What you will study
Crude oil is currently our most important global source of energy. It is vital in the manufacture of many modern materials. But the world’s supply of oil is finite, its price is unstable and our reliance on oil has damaging environmental consequences. Can we sustainably fuel our transport needs with biofuels, electricity or hydrogen? Can we replace the plastics we derive from crude oil with ones made by microorganisms or plants?
You will explore the properties of crude oil that make it so useful and then use this knowledge to examine some potential sustainable alternatives. You’ll study the development of biofuels; battery electric vehicles; hydrogen as fuel; and the production of biologically derived materials to replace plastics. Throughout the course you’ll focus on assessing the environmental impacts of these potential alternatives to oil products.
The course will demonstrate that while developing these alternatives requires the application of a wide range of different scientific disciplines, chemistry plays a central role in our efforts to replace oil.
By the end of this course you will have developed a range of study skills associated with retrieving and interpreting information and data from a variety of sources, including in the form of tables, charts and graphs, as well as from articles, audio and video material. You will also have engaged with some of the fundamental concepts needed to study chemistry.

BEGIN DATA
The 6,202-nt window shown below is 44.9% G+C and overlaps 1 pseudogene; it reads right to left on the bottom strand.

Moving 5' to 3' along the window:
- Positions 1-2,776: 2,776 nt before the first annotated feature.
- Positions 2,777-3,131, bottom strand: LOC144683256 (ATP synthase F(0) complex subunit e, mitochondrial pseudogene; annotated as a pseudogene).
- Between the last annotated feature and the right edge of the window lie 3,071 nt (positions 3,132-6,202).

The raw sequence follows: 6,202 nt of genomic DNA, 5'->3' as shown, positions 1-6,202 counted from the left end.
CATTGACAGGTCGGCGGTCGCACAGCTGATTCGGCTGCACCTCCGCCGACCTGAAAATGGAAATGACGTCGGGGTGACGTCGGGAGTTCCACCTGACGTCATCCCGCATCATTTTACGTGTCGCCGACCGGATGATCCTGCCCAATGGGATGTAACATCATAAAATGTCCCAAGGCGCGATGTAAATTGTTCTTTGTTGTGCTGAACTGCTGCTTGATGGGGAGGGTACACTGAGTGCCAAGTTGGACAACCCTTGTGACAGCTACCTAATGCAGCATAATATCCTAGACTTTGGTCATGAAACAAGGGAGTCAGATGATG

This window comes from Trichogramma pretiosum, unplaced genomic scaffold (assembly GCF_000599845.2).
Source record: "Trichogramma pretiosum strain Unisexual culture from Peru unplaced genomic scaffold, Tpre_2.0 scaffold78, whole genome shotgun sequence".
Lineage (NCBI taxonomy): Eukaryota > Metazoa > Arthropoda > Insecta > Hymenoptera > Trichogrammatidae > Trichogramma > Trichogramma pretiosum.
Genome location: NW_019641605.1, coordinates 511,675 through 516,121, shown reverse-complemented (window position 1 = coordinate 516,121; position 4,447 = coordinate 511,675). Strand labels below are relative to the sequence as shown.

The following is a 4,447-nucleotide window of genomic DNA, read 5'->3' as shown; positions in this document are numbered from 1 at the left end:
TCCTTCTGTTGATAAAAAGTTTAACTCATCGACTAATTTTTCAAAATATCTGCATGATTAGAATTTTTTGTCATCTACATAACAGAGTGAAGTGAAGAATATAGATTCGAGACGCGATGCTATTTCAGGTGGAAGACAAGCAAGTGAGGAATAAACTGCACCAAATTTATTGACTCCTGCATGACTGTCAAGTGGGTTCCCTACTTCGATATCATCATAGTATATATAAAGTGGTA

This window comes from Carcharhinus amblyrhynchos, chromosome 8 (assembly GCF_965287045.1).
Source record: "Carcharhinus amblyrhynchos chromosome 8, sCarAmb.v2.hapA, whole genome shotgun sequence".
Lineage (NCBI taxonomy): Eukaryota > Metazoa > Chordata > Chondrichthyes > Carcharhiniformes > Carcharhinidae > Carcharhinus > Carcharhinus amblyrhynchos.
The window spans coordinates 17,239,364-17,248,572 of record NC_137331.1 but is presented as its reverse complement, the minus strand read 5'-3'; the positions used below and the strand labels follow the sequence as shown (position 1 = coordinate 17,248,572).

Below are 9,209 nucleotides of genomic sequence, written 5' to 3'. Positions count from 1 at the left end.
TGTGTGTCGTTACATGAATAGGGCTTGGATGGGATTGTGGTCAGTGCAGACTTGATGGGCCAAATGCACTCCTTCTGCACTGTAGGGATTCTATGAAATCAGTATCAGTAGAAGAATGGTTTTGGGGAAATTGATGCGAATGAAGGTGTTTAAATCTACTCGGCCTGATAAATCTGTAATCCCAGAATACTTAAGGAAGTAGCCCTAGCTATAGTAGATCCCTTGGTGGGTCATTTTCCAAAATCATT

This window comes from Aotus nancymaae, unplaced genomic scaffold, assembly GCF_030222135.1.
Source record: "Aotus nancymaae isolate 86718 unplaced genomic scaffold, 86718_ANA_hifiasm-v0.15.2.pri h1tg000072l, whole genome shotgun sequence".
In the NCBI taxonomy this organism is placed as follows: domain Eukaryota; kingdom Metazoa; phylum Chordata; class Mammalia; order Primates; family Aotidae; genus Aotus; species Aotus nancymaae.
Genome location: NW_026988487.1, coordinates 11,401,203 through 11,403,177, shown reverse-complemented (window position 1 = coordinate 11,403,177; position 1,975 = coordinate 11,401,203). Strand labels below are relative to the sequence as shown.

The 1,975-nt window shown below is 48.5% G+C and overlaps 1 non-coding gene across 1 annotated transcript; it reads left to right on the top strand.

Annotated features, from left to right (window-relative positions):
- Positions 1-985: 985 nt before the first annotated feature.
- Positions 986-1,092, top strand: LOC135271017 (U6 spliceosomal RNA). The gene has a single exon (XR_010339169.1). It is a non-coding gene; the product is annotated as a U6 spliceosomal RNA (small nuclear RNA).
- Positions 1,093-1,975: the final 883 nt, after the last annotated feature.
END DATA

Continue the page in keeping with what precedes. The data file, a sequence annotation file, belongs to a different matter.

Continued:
This course has been partly funded by the Wolfson Foundation in collaboration with The Royal Society of Chemistry.
By the end of this course you should be able to:
Demonstrate general knowledge and understanding of some of the basic facts, concepts, principles and language relating to the science and social issues appropriate to the development of alternatives to oil products. In particular, you should be able to demonstrate a knowledge and understanding of:
- the chemistry of oil products and their renewable alternatives
- some of the key scientific concepts used in the development of alternative energy sources and biomaterials
- some of the key social and environmental factors influencing decision-makers in relation to the development of renewable alternatives to oil products.
The course features the distinctive strengths of The Open University (OU) from its years of expertise in distance learning:
- The convenience of accessing its clearly presented and sequenced materials, activities and support whenever suits you and wherever you have access to the protected course website – if you prefer, you can print key materials to work on them offline.
- The support of an expert learning adviser who can clarify study materials, answer questions and help you relate the course to your specific needs.
- An online interactive quiz that you can attempt as many times as you wish to help you test your own learning.
- A statement of participation from the OU which you can use to demonstrate your engagement with the course. (N.B. The course does not carry academic credit points.)
Some of the pages within the course contain links to external sites. Accessing these sites is part of the allocated study time for the course. You may also wish to undertake additional background study or reading if some of the concepts introduced are completely unfamiliar to you.
Expert, confidential learner support is available when you need it from a learning adviser, who will respond to you directly. Other support is available via the course forum, dedicated website and computing helpdesk.
This course will require around 100 hours to complete.